One day last week Laura and I decided to go to Lone Star for dinner.
More specifically, it was Lone Star #4306. I don’t know why that would matter, but they seem to worry that people won’t know that bit of information. Neither the waitress nor the hostess told us the store number. They no doubt guessed – quite correctly – that we didn’t care about the store number. (Besides, how strange would it be if either of them greeted us with “Welcome to Lone Star #4306, the 4306th store in the chain”?) But the management (probably at the corporate office) compensated for that by programming the register to print the store number across the top of the check in the same size print as the name of the restaurant. It seems quite odd, but most managers seem to be odd in one way or another. But I digress…
It used to be that you could go to Lone Star (and this was the entire chain, not just #4306) and while you waited for your food, you could munch on peanuts and throw the shells on the floor. It leant a fun sort of folksy air to the place and made for some crunchiness as you walked to your table. That ended a couple years ago when the health department (I have no idea what level, but it does seem to be a national thing) declared that anything fun, folksy or crunchy was unhealthy and forced them to end the whole peanut thing. (This no doubt also made life a lot easier for the staff members who had to sweep up the peanut shells at the end of each day.)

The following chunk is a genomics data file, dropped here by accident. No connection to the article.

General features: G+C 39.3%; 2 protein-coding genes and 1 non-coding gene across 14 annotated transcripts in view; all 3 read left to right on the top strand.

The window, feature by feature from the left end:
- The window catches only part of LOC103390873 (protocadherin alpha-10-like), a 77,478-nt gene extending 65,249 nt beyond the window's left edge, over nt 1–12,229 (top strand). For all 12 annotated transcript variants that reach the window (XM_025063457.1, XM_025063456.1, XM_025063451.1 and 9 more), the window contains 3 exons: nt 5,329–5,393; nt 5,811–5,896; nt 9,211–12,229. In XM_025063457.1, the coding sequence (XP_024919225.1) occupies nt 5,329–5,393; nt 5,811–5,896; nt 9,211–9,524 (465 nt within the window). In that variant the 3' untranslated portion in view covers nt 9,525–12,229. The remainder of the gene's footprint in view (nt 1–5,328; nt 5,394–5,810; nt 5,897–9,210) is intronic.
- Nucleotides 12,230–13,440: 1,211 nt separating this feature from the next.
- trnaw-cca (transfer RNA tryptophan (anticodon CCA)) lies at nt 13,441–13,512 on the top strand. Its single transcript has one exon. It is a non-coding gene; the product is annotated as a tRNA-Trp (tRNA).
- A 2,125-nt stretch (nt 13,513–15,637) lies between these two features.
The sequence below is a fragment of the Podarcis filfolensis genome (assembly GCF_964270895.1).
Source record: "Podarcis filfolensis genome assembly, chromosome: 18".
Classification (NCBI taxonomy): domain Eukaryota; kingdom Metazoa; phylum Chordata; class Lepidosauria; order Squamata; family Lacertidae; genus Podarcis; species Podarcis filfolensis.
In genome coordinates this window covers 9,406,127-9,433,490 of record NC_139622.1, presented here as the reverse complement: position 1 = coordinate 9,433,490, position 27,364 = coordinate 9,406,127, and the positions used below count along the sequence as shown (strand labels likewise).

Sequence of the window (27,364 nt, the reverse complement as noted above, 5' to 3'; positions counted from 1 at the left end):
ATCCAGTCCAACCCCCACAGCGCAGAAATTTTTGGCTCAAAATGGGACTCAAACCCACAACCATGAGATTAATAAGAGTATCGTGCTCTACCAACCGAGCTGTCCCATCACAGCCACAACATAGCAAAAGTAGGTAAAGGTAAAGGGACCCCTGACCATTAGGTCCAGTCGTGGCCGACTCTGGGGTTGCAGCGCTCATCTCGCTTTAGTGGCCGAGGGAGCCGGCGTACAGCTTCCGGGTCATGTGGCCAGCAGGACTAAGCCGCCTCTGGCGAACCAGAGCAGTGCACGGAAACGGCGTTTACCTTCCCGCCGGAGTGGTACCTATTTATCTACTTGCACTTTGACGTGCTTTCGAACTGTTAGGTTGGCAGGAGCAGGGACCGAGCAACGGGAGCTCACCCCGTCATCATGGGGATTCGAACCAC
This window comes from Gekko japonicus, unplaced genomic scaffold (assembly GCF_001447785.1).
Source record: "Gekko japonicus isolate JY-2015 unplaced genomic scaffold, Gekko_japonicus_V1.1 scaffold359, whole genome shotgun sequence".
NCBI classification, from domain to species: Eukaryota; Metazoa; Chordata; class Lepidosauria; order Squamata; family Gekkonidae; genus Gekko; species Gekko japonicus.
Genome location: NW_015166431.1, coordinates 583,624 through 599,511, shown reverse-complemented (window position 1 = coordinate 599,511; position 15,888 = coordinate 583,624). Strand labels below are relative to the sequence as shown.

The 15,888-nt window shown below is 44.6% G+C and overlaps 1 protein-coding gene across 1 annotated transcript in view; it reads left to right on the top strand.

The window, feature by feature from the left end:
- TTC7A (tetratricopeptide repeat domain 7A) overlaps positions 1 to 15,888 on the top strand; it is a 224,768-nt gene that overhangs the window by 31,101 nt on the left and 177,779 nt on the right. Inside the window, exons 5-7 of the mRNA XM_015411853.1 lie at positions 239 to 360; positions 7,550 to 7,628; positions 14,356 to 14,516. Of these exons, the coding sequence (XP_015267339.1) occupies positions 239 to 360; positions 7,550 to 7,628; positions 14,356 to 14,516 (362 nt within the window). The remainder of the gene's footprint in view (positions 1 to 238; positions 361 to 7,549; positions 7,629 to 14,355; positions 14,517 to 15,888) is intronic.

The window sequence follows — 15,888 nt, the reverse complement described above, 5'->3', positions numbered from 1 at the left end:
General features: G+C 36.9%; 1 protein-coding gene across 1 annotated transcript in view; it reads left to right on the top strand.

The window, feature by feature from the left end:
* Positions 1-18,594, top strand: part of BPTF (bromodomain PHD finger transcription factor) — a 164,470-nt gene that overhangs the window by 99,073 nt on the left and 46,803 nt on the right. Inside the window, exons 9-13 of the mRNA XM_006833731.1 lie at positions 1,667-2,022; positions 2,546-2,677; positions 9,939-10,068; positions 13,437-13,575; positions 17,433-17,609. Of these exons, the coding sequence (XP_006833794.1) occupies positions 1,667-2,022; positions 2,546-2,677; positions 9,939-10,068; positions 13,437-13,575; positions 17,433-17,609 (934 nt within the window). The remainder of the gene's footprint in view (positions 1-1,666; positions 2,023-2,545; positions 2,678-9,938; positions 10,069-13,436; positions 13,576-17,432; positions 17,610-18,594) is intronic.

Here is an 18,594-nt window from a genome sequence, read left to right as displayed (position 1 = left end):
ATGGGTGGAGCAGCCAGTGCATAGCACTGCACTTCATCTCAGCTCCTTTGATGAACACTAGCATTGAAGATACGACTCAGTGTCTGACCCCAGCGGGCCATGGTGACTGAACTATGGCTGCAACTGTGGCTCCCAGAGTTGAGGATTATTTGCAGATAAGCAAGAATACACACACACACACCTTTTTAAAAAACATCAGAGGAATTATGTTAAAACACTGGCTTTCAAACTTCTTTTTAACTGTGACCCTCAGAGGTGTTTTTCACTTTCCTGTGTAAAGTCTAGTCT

Despite the lack of peanuts (or shells) we still enjoyed our dinner and halfway through the meal something most unexpected happened.
Lone Star has a Western theme to it and the background music is Country. The song playing right then was “You Never Even Called Me by My Name” and David Allan Coe was just about halfway through explaining how his friend Steve Goodman had ended up writing an extra verse for it, making it the perfect County and Western song when the music switched to Tracy Byrd’s “Watermelon Crawl.”
What happened next seemed like something from a musical, where one of the characters says something to someone and the next thing you know the know, the entire cast, plus all the extras in the background are suddenly singing and dancing as if it’s a perfectly common occurrence and the entire population spontaneously feels the need to sing. And just like the residents of one of those only-in-the-movies towns, the moment the music changed, the entire restaurant staff started dancing!
Bunny Sue Fu and others have told me that this is a common occurrence, but evidently I’ve never timed my dinners correctly. And just like the folks in those movies, the people working in that restaurant seemed to be enjoying themselves.
And then, just like in the movies, the moment the song ended, everyone went back to work.